Keep Pushing for Health Savings Accounts

Despite enactment of the Democratic health law, one reform Republicans and market advocates should fight to keep alive is the Health Savings Account (HSA), which allows people to put pre-tax money into an account dedicated to health-related expenses.

Experiences my wife and I have had this week illustrate the power of paying for one’s own health care, which an HSA encourages. Rather than pay a hundred plus dollars each to a doctor and an out-of-state testing facility, we each paid King Soopers $20 to test our blood cholesterol. I’m not saying this is a good substitute for seeing a doctor, but we wanted to get a test between regular doctor visits. Our actions illustrate the fallacy of claims that self-payers don’t get preventive treatment. We are highly committed to doing what we can to prevent long-term health problems by taking care of ourselves and paying for preventive care.

Yesterday we checked out Good Samaritan Exempla in Broomfield (more on this later). When we asked for referrals for local doctors, the hospital’s representative told us, “You’ll probably want to pick a doctor based on what your insurance allows.” I proudly replied, “No, we will pick a doctor based on who we judge is the best doctor.”

Paying for one’s own health care encourages the health consumer to be active-minded and pro-active. It encourages the consumer to seek good value for the money. In short, it promotes better long-term results for lower costs.

By contrast, ObamaCare in its core elements will promote wasteful and frivolous health spending and irresponsible behaviors, and it will contain costs only through bureaucratic rationing.

On the health bill, the Democrats won. But, even as free-market advocates fight for the full restoration of freedom and individual rights in medicine, they should push to keep the HSA alive.

It is unclear to me when and if ObamaCare will forbid or make impossible my high-deductible insurance. (It would indeed be unfortunate if one result of ObamaCare were to push me from having insurance to not having it.) Currently, an HSA is tied to such insurance (as I understand it), so if high-deductible insurance goes away, that would quickly phase out HSAs. An easy fix to this would be to sever HSAs from insurance, or allow an HSA to be linked to any sort of health insurance. To appease the “soak the rich” crowd, limits on annual contributions could remain (so that people couldn’t get too good of a tax shelter).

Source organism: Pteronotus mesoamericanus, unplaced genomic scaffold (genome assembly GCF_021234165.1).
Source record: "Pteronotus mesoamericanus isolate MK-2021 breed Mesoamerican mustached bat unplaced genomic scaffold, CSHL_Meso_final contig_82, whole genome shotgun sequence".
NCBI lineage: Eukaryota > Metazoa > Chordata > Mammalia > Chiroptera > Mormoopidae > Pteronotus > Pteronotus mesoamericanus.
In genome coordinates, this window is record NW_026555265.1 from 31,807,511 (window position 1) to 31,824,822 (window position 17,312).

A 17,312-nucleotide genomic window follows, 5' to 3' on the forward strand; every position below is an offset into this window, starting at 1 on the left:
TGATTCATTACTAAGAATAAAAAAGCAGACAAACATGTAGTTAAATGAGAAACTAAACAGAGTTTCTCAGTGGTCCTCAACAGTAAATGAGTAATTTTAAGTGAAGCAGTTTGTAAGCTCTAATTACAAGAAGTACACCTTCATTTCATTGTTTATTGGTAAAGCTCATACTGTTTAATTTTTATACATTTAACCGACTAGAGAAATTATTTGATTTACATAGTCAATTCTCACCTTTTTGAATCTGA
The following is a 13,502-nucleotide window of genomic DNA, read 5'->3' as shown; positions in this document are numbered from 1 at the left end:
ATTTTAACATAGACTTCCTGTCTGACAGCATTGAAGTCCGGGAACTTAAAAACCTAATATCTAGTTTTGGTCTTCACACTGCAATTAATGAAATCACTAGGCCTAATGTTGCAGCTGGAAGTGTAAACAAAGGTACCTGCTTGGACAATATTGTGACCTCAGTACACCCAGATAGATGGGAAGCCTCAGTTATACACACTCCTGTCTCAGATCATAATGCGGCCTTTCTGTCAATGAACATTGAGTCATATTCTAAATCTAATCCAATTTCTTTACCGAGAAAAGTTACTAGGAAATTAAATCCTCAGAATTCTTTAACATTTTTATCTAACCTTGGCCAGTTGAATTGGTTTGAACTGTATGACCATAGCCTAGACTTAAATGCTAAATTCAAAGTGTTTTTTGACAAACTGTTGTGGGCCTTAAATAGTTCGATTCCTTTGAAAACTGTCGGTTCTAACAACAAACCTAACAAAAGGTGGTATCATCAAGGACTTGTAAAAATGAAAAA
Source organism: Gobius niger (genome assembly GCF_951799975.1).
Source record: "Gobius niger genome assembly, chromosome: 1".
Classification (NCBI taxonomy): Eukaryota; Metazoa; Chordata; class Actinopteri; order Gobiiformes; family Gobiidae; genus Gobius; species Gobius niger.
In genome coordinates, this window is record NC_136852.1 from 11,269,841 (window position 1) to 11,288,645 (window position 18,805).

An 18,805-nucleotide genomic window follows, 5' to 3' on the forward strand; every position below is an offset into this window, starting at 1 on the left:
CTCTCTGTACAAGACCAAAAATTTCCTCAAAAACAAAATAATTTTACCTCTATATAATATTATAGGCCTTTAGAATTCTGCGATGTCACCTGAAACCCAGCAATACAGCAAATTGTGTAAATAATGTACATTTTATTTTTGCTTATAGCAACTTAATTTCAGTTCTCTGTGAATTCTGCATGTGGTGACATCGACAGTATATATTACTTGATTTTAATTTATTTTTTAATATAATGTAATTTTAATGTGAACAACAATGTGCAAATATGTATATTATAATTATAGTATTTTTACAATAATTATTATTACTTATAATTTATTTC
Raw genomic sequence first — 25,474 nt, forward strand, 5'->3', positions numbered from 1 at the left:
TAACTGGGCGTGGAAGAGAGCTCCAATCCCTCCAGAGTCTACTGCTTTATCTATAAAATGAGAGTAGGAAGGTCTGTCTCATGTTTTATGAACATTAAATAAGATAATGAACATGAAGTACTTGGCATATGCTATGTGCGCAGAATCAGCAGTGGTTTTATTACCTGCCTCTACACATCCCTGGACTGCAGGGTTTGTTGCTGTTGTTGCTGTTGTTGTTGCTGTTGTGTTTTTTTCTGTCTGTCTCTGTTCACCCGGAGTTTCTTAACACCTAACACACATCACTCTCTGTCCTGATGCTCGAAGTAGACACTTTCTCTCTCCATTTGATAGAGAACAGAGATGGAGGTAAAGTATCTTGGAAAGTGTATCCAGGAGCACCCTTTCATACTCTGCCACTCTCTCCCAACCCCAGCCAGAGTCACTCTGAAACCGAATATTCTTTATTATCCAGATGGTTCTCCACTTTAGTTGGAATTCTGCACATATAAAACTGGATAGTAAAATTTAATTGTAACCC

A key reform to HSAs would be to allow the funds to purchase health insurance policies too, as well as health care.

I suspect, as I have heard others claim, that ObamaCare will encourage some people — those who want to remain in control of their own health decisions — to utilize “medical tourism” and cash-only clinics. HSAs would help enable the latter. (Indeed, a selling point to Democrats could be that HSAs would encourage people to seek medical treatment in the U.S. rather than in Costa Rica or India, if HSAs were valid only within the U.S. Of course, I would rather see HSAs valid for any health-related expense anywhere, but that’s probably wishful thinking at this point.)

The Democrats may have changed the law, but they have not altered the basic fact that people take charge of their own health care by directly paying for routine or moderate-cost care, drawing on insurance only for high-cost emergencies. ObamaCare will continue to disempower patients and empower bureaucrats (including employees of nominally “private” insurance companies), but HSAs could help keep some remnant of consumer choice alive.



John Ansted April 18, 2010 at 2:36 PM

Agree, Ari! We also have, use, and like our HSA-compliant high deductible health insurance and savings account. Such has made us much better health-care consumers. Something I think we all need to become: people just as good at shopping for a blood test vendor as for groceries, cars, or other goods and services we purchase.